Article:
New York mayor combats housing shortage with 275 sq ft “micro-units”

Room to swing a laptop?

New York's mayor Michael Bloomberg has announced plans to address the city's growing housing shortage by building “micro-units” measuring around 275 sq ft – that’s a 125 sq ft smaller than the current minimum required by law.

In a nation renowned for wide open spaces, pokey-yet-pricey NYC real estate is often the butt of jokes, but 275 sq ft – about half the size of a London Underground carriage - is small even by Big Apple standards.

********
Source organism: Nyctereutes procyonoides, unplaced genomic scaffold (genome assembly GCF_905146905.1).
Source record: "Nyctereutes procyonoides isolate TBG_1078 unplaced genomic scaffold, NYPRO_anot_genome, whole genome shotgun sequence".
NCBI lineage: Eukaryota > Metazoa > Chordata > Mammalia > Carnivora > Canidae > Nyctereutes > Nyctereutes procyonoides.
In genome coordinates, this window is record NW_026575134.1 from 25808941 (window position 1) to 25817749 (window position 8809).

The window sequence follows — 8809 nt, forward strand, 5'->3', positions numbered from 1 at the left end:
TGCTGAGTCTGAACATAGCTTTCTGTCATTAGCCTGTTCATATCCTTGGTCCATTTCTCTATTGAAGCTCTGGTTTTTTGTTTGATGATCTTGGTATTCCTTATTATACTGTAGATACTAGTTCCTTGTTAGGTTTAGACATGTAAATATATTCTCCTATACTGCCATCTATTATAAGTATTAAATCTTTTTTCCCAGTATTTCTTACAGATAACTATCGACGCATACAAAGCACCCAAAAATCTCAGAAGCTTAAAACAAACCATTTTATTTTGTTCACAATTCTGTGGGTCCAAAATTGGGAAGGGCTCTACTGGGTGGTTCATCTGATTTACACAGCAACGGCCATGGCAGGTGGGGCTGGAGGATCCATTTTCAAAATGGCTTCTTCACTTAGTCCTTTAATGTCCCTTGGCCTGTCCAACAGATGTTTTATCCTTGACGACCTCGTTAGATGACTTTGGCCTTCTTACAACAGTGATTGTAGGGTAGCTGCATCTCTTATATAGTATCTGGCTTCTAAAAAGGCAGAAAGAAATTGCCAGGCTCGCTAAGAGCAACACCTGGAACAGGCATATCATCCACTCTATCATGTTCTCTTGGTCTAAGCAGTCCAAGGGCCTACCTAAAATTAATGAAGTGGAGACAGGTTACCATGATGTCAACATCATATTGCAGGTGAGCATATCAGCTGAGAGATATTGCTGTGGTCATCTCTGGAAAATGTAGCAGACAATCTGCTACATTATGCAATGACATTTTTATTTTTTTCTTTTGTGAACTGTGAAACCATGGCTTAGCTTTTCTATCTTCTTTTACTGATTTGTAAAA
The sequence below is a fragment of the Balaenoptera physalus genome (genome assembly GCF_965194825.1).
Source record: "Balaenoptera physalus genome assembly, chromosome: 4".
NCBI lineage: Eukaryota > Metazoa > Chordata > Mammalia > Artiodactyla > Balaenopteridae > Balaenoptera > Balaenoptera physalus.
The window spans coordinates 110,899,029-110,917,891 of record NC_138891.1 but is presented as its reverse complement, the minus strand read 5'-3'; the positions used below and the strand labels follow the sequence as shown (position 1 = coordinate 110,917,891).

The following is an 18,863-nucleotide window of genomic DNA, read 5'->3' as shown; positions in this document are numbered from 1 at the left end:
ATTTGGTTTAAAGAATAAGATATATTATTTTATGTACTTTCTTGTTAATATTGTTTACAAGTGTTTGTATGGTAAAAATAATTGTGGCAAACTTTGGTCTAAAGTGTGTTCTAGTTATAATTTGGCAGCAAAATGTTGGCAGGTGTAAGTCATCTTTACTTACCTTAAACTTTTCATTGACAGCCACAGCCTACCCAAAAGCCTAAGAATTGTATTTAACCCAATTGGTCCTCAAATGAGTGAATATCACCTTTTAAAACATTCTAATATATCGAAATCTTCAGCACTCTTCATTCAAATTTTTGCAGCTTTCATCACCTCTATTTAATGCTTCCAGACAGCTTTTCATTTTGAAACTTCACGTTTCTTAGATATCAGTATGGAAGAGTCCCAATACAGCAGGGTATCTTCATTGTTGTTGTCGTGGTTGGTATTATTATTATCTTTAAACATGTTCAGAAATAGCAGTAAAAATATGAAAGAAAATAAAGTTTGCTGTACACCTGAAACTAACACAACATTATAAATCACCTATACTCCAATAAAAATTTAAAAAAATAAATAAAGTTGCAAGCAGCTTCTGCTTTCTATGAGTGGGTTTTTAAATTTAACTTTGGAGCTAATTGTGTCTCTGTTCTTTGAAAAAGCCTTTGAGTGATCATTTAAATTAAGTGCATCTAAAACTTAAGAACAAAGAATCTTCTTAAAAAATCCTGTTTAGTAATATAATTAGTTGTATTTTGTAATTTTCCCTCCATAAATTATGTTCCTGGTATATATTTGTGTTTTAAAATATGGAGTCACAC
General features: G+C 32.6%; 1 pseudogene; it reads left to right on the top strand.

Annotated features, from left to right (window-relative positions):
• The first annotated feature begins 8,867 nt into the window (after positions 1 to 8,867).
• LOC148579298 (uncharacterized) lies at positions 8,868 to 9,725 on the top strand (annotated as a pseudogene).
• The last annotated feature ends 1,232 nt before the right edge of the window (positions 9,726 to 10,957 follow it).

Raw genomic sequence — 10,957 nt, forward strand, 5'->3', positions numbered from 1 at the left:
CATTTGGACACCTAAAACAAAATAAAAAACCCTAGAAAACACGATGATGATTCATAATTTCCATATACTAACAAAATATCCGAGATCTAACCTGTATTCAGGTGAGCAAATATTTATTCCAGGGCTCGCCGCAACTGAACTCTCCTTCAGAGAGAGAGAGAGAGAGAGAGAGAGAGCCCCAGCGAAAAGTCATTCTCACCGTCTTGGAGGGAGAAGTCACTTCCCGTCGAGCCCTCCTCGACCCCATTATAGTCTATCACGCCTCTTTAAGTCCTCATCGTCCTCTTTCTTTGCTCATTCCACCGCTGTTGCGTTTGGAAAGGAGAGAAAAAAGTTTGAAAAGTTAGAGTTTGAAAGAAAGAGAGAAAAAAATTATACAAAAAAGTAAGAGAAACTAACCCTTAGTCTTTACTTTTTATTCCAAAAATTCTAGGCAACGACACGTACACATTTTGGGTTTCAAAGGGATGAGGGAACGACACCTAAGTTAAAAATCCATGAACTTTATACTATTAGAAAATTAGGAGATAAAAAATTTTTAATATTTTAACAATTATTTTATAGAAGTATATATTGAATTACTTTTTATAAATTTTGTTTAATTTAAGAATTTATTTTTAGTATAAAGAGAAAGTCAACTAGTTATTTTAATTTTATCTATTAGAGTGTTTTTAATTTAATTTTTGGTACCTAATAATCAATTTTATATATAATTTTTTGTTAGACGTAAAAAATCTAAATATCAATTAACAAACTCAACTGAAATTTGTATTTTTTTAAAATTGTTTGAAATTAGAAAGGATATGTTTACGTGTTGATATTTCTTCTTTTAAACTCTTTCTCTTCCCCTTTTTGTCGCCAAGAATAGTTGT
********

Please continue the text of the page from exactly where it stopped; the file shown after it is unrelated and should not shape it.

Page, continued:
The average UK new build, according to a 2011 report is 807 sq ft with an average area of 175 sq ft per room. Standards laid down by the Greater London Authority in 2010, require a 1 bedroom flat to have a minimum living space of 538 sq ft, nearly twice the size of the proposed “micro-units”.

The plan, unveiled yesterday, is for an apartment building in the Kips Bay neighbourhood of Manhattan, made up of about 80 units each retailing for under $2,000 (£1,287) per month.

The city is accepting proposals until mid-September and hopes to begin construction by 2013. If the first apartment building is successful, the scheme will be rolled out across the city.

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